Every teaching assistant at a large state university has had the experience. At least I did as a TA in the University of Missouri's history department. Sometime during the semester you'd get a call from a junior assistant coach -- as new to the academic life as you were -- who just wanted to drop by and have a Coke.
How strange. I was mystified the first time it happened. What did he want, the pleasure of my company? Had he confused me with a football fan? Didn't he know that us intellectuals prefer baseball? Ah, the arrogance of youth. I kind of miss it.
After some puzzling small talk -- what do you think of this weather? where you from? -- my visitor got around to the point: He mentioned a student in a freshman survey course, a student whose name didn't register at once. Mainly because he just sat there without anything to say. His thoughts, if any, were clearly far away. Maybe on the football field?
It seems that said student had failed a quiz or two, not surprisingly, and he would make an awfully fine guard or tackle or whatever if only his grades were better and he stayed eligible, and could I see my way clear to ... well, even I could see where this was heading, and the conversation was closed.
The young coach had carried out his assignment, I'd done my duty, no hard feelings. That's the way it worked. Every system has its little accepted corruptions that accumulate like sludge on the gears. I don't know if that kind of visit still happens. It shouldn't.
There's been one big change since my days behind the lectern. It's no longer the coaches who appeal, wheedle, growl, grovel, or whatever it takes to raise a student's letter grade. It's the students themselves.
Naturally enough, a team of academics has written a paper about this sad trend. ("Self-Entitled College Students: Contributions of Personality, Parenting and Motivational Factors"). The syndrome now has a name (Academic Entitlement) and an abbreviation (AE) -- just like Attention Deficit/Hyperactivity Disorder (ADHD).Doubtless there will soon be federal grants and endowed chairs to study AE and a drug to treat it. And sure enough, it'll turn out to be more widespread than anyone ever suspected.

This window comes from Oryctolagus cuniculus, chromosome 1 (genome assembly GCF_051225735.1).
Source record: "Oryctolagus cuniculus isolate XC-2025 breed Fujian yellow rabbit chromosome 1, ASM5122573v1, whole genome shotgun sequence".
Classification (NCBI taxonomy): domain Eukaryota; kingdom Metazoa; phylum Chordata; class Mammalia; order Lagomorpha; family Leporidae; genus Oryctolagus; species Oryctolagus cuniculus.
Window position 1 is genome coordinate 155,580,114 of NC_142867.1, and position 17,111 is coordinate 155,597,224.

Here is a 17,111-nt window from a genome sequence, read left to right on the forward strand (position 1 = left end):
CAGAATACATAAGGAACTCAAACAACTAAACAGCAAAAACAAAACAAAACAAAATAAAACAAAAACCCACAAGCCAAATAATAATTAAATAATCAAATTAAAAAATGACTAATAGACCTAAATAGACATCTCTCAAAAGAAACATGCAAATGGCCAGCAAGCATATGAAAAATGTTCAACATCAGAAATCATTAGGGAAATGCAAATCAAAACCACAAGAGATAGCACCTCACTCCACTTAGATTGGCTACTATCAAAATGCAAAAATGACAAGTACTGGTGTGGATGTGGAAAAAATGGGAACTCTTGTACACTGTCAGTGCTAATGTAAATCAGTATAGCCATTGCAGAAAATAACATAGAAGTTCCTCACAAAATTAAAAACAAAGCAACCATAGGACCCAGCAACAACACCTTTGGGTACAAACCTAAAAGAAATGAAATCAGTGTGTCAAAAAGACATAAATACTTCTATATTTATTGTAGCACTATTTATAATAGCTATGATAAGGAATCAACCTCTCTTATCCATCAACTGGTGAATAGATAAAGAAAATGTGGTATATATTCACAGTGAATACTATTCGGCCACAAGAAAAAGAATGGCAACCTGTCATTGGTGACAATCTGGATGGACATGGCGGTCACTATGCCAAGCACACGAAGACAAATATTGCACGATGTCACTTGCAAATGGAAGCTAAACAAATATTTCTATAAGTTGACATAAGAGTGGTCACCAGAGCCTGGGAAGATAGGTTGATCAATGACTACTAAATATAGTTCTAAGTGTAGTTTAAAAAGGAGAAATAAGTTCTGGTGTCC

The four scholars who did this Pioneering Study trace the origins of AE to parental pressure, material rewards for good grades, competitiveness, and "achievement anxiety and extrinsic motivation." They conclude that AE is "most strongly related to exploitive attitudes towards others and moderately related to an overall sense of entitlement and to narcissism."
At the risk of putting all that in plain English, these kids are spoiled brats with character problems. But how will they ever get over them if they're not allowed to fail -- and learn from their failures? If their mediocre performance is regularly rewarded with As and Bs, how will they learn the difference between excellent and run-of-the-mill?
The saddest aspect of these kids' condition is that they're unaware of it. They actually think they're pretty darned good, and deserve those good grades. More to be pitied than scorned, they may come out of school with no idea of what real accomplishment is, and the intrinsic satisfaction of doing something well.
They may never thrill at a formula elegantly devised, a mission truly accomplished, a sentence well written, a simple procedure done with care every time, an experiment perfected, a form that perfectly follows function....
Not for The Entitled the sense of awe that may be the first step toward God. If a teacher dropped one of these students off at the Metropolitan Museum of Art, he the might emerge a few hours later with only one question: Is this going to be on the test?
Consider this newly named syndrome another argument for universal military service. Call it Greenberg's Theorem: There's nothing wrong with these kids that six weeks of basic training at an Army base in some barren clime wouldn't cure -- if they didn't manage to have mama or papa get them out of it.
But if they stuck it out, they'd soon learn that it's results that count, not influence or manipulation. Or even effort if it's misplaced, if it amounts to nothing more than the same mistakes endlessly, energetically repeated.
To quote a deluded young senior at the University of Maryland: "I think putting in a lot of effort should merit a high grade. What else really is there than the effort that you put in?"
Well, for starters there is talent, insight, intention, humility, tolerance, an openness to criticism and a determination to learn from it. There is an appreciation for what is noble and contempt for what is base. And the love of knowledge for its own sake, not for the rewards it might bring, and . . . well, you get the point. Unless, of course, you think you're entitled.